Specifically, Peebles claims TWG was supposed to supply $1.6 million to help get the project off the ground and never did. The developer also alleges Walker “failed to perform” any work on an affordable housing project in Ward 8 that Peebles Corp. agreed to back as part of its pitch to win the Fifth and I deal. And Peebles says a group of people “politically connected to the Bowser administration” working with Walker, including Albert, promised to help secure financing for the $150 million undertaking but also failed to deliver. Still, “its members continued to hang around the periphery of the transaction,” the suit claims.
“It became clear when closing with the District drew nearer that The Walker Group lacked the necessary development experience, financial capacity, or desire to fulfill its role as CBE Participant,” Peebles’ attorneys write in court filings. “The failure of The Walker Group as the CBE Participant created a financial and legal risk that endangered the whole project.”
That’s when Peebles proposed reducing Walker’s equity in the project and subbing in another CBE run by the younger Peebles. “Almost immediately, Mr. Walker and his allies complained to the District about this proposal and began to lobby District officials to block the proposed replacement,” the suit alleges. Those efforts included entreaties from Albert, who has served over the years as city administrator, deputy mayor for planning and economic development and chair of the D.C. Housing Authority’s governing board.
Peebles claims that Albert lobbied DSLBD, which oversees the CBE program, to keep TWG in the deal. Walker himself also emailed DSLBD officials with these entreaties and copied Albert, the suit claims. (Notably, Peebles has yet to supply exhibits supporting these allegations as part of any of its court filings.)
DSLBD subsequently denied Peebles’ requests to remove TWG and urged the two sides to come to some sort of resolution as the April 1, 2019, deadline for closing on the land’s purchase approached. Then-Deputy Mayor for Planning and Economic Development Brian Kenner refused similar pleas from Peebles and “leaned on plaintiffs to cave into The Walker Group’s demands” to remain on the project, the suit alleges. DMPED even convened a meeting with Peebles, Walker, and then-Ward 5 Councilmember Kenyan McDuffie to hash out these differences, to no avail.
TWG subsequently “demanded that it be paid” $5 million to walk away from the project, but Peebles “refused to be extorted” and did not do so, the suit says. Lenders began to back away from the project amid these disputes, and Peebles was unable to close on the deal, leaving it functionally dead. TWG would even sue Peebles as this process played out, though a judge ultimately tossed out those claims.
“In order to advance the interests of political friends, the District has blown up deals and breached its contracts, hurting the public tremendously,” Peebles’ lawyers write in court filings.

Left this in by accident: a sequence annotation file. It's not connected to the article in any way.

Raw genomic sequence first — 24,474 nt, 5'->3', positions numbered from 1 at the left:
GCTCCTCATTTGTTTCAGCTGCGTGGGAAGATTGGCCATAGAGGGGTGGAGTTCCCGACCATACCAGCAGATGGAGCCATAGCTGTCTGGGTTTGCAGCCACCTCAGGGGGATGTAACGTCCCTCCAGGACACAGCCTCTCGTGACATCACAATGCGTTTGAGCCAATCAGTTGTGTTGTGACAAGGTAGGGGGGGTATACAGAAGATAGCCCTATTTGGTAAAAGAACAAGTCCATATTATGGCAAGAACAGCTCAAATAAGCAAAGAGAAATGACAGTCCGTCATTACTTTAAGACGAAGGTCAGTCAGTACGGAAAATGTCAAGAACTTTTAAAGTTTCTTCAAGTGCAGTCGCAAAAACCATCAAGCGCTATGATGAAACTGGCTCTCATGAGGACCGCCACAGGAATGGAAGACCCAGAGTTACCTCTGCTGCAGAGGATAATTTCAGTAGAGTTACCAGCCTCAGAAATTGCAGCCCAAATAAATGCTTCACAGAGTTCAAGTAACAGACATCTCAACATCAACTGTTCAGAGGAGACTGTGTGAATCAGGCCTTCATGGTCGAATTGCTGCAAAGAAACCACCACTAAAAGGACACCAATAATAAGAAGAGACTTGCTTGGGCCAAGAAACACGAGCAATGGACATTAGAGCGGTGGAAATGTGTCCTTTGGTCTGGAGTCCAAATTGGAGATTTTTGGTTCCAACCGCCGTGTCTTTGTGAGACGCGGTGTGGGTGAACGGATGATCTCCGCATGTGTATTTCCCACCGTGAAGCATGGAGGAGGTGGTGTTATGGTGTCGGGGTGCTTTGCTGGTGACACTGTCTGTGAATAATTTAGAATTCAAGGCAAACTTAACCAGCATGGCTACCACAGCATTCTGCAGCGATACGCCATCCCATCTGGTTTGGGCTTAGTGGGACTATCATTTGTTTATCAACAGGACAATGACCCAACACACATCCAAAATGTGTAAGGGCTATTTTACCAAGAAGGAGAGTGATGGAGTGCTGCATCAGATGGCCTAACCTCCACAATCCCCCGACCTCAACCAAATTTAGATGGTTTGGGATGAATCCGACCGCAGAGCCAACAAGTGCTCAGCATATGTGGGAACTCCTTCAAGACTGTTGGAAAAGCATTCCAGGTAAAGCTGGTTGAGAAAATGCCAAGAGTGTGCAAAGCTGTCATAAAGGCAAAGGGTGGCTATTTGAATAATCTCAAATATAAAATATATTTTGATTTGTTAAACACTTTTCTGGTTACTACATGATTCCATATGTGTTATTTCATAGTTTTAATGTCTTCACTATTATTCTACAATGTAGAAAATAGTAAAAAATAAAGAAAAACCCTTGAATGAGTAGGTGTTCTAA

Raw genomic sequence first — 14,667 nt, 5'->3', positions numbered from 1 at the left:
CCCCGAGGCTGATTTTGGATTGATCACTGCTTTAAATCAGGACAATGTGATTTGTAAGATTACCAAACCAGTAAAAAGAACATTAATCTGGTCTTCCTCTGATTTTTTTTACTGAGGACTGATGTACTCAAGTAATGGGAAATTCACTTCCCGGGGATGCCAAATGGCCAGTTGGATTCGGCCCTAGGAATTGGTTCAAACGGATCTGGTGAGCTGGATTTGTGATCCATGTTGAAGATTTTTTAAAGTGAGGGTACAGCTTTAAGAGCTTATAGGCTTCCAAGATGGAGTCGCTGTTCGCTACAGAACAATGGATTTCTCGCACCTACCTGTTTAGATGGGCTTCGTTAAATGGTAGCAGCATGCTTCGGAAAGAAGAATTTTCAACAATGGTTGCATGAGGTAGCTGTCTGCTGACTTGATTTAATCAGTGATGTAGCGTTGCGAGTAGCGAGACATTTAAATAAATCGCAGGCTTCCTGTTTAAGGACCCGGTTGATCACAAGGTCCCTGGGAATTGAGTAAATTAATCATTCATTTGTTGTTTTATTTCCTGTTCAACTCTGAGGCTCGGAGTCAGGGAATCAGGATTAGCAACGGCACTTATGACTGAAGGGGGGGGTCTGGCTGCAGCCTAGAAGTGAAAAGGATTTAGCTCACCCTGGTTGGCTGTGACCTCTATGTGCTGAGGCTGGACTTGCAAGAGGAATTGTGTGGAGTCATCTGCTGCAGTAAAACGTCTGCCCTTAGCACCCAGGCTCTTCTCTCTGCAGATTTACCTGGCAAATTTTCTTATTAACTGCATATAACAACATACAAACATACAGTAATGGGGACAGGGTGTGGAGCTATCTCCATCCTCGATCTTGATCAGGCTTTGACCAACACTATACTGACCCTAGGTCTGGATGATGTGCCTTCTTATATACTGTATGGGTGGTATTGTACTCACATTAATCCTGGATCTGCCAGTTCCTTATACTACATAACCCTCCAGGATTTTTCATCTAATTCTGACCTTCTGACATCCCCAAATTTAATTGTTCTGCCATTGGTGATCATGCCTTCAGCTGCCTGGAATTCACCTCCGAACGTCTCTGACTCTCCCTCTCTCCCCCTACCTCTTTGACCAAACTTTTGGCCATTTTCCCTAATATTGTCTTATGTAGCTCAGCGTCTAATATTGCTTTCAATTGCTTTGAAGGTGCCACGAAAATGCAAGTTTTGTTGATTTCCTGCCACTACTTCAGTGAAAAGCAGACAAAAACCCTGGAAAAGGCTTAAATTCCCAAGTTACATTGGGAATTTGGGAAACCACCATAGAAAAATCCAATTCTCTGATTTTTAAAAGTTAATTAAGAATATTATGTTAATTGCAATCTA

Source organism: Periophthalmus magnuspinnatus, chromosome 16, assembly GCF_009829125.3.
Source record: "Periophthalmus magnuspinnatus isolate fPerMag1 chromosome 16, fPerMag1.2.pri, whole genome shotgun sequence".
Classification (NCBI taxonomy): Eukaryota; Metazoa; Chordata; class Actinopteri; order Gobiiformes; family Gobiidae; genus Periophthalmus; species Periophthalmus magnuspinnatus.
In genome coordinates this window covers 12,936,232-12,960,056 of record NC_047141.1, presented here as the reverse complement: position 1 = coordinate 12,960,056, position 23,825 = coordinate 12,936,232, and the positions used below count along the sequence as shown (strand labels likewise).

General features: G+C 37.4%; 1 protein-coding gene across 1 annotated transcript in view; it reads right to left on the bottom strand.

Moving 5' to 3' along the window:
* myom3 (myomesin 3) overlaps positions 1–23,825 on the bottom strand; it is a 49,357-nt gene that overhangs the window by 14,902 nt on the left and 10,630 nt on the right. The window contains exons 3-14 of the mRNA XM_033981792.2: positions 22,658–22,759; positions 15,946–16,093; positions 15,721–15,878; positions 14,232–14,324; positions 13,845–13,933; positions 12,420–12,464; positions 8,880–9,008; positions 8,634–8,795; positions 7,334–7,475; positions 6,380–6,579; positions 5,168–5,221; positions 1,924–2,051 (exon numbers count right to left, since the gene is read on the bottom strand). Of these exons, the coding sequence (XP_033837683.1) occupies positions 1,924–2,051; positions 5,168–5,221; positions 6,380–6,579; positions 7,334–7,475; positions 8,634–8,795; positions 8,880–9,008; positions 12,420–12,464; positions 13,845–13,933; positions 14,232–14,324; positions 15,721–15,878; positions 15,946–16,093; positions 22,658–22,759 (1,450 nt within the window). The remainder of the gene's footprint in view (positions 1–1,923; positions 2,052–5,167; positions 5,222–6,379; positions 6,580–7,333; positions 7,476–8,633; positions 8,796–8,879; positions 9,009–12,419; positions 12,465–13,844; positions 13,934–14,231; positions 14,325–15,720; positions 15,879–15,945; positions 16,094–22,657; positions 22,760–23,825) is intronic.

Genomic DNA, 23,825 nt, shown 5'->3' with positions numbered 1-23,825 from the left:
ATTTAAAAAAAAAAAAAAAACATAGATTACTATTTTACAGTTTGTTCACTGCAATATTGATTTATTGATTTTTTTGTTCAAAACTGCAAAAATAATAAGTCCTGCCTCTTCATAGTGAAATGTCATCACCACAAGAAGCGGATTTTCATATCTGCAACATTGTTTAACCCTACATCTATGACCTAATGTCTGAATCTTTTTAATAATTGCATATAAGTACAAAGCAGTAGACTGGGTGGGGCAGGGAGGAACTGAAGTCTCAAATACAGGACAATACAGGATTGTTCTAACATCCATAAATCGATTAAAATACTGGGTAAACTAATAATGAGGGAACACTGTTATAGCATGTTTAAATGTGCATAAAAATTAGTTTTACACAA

D.C. has made only limited arguments in its defense thus far, but its attorneys note that DSLBD has broad discretion in deciding whether or not to replace a CBE in a deal such as this. Despite Peebles’ salacious accusations, the District argues that the suit will turn on much more narrow procedural grounds: namely, that the CBE agreement “does not detail any factors the [DSLBD] Director must consider in determining whether to approve the proposed replacement or in any way dictate how a request for substitution should be handled by DSLBD.”
“In refraining from consenting to the substitution, the District did not breach the CBE Agreement,” the government’s lawyers write. They argue that DSLBD officials were merely making a “discretionary policy judgment” and had to consider factors like “what financial resources would be expended or jeopardized as a result of a change to the CBE participant,” not to mention the wisdom of awarding the project to a CBE controlled by Peebles’ son.
It may be some time before the case is fully decided. (In a sign of just how incestuous this whole dispute feels, the proceedings were briefly held up by protests from Peebles, who argued that Associate Judge Ebony Scott should recuse herself from the case because she served as the deputy director of the Mayor’s Office of Legal Counsel as much of the CBE dispute unfolded; Scott declined to do so). Scott is set to hear arguments on several motions related to the case Wednesday before the discovery process, where each side gathers evidence, can begin.
And it may be an uphill battle for Peebles Corp. to prove it deserves the $25 million it’s seeking in damages. Even if its allegations about political influence are true, District officials have pretty broad discretion in managing development projects like this. But the case does, at least, help explain why there hasn’t been any movement at all at Fifth and I since this deal dissolved, despite frequent pleas from a community eager to see a parking lot transformed.